I know bragging is not becoming of a lady, but I have to do it: I completed a 40 mile bike ride this weekend – the longest ride to date!!
New experiences of course mean new knowledge to pass on, so with that in mind, I’m offering up the quick-and-not-dirty beginner’s guide to long bike rides! Some of this may seem intuitive, and some you might think I should already have known, but just do as I say, not as I do (or have done in the past), and you’ll be golden.
1. Don’t Be a Dunce – Prepare Yourself!
Long bike rides mean you basically need to be ready for anything at a moment’s notice, which means taking time to gather your resrouces before you even leave the apartment.
– Air up your tires! This makes riding smoother, and helps prevent blow-outs. Speaking of blowouts…
– Carry a kit. They’re small, they fit easily on your seat post, and they contain all the necessary tools in case you puncture your tire and need a quick fix. An extra tire tube itself can fit in here, too. Getting stuck when you’re out in the middle of almost nowhere blows (no pun intended).
– H20-Nation. I was resistant to mount a water bottle holder on my bike. After 40 miles with a water bottle in a small backpack, I’ve changed my tune. Just get one and save yourself the discomfort.
2. Play Nice With Others
Apparently, there is a bit of an unspoken code of conduct when riding in packs. Since this was my first pack ride, my friend Noah gave me the run down which I’ll share with you now…
* Wave to other bikers going the opposite direction. Much like truck drivers do – acknowledging people who are in your community is nice. Naturally, this reminds me of my resistance to saying “hello” to passing runners…luckily, I’m still too shakey on the bike to move my hands away from the handle-bars, so for now, I’m not worried about it.
* Wait at the top. Bikers are going to get up hills at different speeds; it’s polite and recommended to wait at the apex of the incline (unless, as Noah pointed out, you don’t like someone very much. But that seems a little mean).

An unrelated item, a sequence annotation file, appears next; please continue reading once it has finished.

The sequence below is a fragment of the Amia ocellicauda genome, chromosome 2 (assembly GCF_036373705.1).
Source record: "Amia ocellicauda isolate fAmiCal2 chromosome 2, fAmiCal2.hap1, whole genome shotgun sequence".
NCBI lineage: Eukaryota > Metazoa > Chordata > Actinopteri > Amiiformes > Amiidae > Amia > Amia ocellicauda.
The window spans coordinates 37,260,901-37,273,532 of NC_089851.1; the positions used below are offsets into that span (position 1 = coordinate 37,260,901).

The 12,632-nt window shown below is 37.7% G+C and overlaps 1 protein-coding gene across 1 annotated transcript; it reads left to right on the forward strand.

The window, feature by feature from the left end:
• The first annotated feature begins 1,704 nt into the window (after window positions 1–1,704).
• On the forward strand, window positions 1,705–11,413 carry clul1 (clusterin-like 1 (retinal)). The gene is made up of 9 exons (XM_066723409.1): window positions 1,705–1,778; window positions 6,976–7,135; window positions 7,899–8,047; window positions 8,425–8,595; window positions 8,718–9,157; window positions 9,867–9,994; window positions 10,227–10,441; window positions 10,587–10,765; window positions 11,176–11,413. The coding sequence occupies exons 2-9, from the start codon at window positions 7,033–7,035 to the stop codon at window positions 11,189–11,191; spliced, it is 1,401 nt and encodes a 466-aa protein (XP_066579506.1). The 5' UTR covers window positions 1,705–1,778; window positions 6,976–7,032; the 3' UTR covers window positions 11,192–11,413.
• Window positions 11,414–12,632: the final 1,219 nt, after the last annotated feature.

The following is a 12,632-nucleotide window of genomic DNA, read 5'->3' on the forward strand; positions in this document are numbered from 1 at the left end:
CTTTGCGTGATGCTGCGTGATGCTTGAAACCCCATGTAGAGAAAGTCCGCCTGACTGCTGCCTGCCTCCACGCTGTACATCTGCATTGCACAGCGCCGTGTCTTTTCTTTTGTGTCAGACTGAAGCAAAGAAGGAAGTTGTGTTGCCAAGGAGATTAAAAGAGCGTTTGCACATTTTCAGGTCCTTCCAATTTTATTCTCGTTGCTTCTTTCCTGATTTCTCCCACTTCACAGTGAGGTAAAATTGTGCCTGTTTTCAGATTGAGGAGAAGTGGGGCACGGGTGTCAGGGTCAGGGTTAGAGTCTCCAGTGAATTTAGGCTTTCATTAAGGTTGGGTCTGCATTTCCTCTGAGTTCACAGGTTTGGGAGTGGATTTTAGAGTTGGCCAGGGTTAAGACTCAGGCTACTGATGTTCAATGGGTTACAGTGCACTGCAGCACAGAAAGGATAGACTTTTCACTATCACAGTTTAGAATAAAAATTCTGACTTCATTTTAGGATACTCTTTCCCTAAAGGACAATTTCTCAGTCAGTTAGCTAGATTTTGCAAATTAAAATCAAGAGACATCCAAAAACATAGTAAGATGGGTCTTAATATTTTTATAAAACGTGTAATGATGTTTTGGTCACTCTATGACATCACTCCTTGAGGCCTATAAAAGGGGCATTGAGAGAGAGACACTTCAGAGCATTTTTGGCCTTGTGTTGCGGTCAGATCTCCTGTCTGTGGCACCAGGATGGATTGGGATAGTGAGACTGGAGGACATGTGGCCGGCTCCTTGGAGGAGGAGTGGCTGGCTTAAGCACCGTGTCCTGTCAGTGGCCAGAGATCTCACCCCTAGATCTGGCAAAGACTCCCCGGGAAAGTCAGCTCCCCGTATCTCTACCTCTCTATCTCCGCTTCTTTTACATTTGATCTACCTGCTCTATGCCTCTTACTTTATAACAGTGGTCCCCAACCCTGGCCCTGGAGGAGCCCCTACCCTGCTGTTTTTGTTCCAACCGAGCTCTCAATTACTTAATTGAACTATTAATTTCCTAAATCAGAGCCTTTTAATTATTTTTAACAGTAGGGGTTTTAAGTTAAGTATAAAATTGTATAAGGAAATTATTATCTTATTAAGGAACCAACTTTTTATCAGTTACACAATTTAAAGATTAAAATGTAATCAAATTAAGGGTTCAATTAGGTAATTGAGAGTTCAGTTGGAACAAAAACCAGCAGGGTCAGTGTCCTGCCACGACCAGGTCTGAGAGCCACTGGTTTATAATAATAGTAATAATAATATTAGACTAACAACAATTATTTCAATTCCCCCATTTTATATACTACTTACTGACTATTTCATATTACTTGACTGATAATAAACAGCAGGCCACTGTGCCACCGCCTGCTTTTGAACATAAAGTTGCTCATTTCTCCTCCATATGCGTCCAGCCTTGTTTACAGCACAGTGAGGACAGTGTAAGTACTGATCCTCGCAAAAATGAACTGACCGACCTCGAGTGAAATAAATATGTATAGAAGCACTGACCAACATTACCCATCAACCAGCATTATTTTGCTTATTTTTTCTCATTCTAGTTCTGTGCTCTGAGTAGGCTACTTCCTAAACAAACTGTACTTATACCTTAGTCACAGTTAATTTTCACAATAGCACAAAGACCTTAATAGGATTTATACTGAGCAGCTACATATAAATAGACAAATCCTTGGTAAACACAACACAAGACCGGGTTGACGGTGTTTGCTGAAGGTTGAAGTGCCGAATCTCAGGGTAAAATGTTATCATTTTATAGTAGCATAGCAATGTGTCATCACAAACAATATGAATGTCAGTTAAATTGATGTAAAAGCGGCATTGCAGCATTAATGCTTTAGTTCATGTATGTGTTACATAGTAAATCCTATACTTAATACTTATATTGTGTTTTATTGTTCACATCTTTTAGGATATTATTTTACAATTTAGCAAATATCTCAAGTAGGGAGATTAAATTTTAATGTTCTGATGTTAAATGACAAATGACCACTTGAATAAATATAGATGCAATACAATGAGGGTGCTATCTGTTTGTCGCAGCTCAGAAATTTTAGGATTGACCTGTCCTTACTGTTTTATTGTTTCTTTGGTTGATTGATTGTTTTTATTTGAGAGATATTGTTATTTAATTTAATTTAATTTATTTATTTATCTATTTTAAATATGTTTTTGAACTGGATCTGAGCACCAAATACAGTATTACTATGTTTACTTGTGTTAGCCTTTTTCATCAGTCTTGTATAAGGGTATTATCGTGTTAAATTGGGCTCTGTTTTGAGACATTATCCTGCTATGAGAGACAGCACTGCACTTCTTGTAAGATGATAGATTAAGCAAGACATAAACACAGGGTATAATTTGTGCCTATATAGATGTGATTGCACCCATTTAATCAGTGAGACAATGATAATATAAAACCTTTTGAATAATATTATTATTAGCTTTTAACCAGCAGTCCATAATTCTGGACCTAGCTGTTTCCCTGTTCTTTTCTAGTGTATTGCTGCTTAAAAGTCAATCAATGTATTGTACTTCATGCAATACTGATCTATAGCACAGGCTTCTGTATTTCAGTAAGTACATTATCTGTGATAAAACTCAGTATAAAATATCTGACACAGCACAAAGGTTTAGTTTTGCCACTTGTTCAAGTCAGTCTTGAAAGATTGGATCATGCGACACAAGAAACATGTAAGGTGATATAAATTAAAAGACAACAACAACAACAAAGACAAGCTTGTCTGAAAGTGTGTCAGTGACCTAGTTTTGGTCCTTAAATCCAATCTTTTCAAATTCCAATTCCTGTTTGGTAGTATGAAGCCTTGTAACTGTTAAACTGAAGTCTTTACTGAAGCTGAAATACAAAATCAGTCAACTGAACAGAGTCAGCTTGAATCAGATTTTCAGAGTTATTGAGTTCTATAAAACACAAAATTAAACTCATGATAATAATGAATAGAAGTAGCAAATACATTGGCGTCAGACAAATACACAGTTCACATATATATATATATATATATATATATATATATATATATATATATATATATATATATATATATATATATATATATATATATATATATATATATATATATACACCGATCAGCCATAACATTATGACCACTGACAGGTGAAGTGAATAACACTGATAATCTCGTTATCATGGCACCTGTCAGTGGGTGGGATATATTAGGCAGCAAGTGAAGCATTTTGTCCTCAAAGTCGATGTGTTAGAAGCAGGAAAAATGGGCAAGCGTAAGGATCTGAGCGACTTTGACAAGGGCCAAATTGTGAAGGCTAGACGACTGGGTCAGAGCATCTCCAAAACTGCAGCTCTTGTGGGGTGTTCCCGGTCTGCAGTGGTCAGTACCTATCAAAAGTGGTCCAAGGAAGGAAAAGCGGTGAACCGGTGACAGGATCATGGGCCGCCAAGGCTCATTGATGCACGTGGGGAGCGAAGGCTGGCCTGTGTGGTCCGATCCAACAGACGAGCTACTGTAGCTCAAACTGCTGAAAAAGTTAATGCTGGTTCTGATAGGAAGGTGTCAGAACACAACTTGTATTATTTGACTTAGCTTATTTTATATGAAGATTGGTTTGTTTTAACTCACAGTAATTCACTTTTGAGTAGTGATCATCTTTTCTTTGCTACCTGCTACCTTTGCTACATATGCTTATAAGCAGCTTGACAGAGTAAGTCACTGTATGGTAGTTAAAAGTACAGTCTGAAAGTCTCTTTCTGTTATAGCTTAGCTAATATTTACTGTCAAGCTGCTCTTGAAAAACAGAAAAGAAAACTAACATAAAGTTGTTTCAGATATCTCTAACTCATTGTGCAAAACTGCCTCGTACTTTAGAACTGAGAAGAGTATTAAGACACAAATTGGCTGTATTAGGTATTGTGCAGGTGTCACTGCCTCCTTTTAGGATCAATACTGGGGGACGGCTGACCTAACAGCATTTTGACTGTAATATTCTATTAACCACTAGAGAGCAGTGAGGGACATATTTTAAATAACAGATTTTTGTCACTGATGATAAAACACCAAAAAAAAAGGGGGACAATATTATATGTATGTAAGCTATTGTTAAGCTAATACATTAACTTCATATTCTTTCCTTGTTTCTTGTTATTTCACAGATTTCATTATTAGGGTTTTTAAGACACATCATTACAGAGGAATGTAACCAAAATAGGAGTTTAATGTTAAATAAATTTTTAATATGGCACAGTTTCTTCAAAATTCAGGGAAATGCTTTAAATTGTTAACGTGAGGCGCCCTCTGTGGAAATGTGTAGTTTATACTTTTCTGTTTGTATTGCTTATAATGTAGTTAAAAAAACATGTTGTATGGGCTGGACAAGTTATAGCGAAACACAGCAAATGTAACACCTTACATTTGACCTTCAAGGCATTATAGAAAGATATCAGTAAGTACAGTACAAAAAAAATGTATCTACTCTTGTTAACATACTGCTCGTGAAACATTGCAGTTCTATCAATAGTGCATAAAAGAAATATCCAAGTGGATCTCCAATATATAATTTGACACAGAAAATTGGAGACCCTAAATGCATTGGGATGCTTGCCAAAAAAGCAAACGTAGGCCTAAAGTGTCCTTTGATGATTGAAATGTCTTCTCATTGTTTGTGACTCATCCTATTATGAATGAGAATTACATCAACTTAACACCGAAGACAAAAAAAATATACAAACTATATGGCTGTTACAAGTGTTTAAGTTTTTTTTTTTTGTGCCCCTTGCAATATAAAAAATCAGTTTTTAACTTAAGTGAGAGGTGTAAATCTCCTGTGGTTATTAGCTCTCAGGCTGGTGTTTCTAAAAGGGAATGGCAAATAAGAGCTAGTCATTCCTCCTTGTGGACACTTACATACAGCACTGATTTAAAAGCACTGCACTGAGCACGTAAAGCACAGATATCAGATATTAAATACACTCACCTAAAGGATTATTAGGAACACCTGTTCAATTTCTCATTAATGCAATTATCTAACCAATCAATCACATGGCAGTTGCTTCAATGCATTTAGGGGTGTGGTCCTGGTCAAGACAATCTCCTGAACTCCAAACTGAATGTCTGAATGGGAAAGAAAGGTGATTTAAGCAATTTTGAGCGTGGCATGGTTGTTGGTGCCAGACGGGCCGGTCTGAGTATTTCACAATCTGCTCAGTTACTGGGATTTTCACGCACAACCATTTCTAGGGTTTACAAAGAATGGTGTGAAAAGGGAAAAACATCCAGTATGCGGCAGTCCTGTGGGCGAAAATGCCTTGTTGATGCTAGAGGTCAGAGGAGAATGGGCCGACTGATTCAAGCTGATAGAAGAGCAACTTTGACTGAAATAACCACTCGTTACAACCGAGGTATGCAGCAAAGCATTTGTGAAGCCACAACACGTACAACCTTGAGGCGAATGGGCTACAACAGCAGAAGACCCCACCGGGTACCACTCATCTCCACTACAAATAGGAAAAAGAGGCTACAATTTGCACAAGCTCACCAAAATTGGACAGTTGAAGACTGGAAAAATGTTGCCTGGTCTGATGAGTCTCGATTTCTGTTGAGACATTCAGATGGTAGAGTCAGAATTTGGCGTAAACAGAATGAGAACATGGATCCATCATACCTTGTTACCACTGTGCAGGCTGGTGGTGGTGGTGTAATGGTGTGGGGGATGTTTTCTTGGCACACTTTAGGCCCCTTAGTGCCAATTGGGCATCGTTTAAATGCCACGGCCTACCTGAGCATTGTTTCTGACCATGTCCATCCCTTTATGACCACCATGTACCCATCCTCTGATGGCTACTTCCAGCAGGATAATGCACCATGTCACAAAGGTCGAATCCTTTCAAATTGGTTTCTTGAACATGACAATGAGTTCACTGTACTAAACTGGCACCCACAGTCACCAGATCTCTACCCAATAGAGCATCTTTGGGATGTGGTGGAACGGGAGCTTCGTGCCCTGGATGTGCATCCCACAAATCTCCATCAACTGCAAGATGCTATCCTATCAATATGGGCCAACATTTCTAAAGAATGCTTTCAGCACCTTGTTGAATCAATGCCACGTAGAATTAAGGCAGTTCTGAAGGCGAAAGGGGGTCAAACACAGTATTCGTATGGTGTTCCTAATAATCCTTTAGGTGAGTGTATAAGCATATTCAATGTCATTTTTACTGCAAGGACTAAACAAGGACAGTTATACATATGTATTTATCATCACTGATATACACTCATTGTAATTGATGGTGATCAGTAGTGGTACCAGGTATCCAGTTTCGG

* Call out “Car” especially if you are in the back of the pack. Letting everyone know a vehicle is approaching is not only polite it’s safe. Hella safe, even.
* It’s actually polite to point! Use your hands to draw attention to pot-holes or uneven terrain on the road. Bonus if you also note roadkill.
3. Speaking of roadkill…
Just be aware of it: the fact that exists, that you will see it, and that you’ll not want to run over it again. I saw more roadkill on my bike ride than I ever see running (even during 26 miles of running!) and it made me sad every time. Knowing you’ll be peddling by can be helpful.
Oh, how I wish I’d worn the pair of gardening gloves I left sitting on my kitchen table. Any gloves would have been appreciated. Your hands will hurt from gripping the handlebars and squeezing the breaks. And the more you squeeze those brakes…the more your hands will ache. I don’t advise having to make espresso drinks for six hours after your ride. When I first went to grab the port-a-filter, I literally dropped it since my grip was shot.
5. Remember the golden rule of Northern California: Layering
Just like any time you leave your house in the Bay Area, you’ll want to have layers of clothes on for your bike ride. We went from a little chilly to fairly warm to overly foggy to incredibly cold back to warm. Yeah, all within a little over two hours. Those arm-warmer things looked mighty handy…
6. Have a kick-ass time.
Enjoy yourself. Peddle hard, but chat with your biking buddies if they seem interested, involve yourself in the scenery, breathe all the different air. Have at it!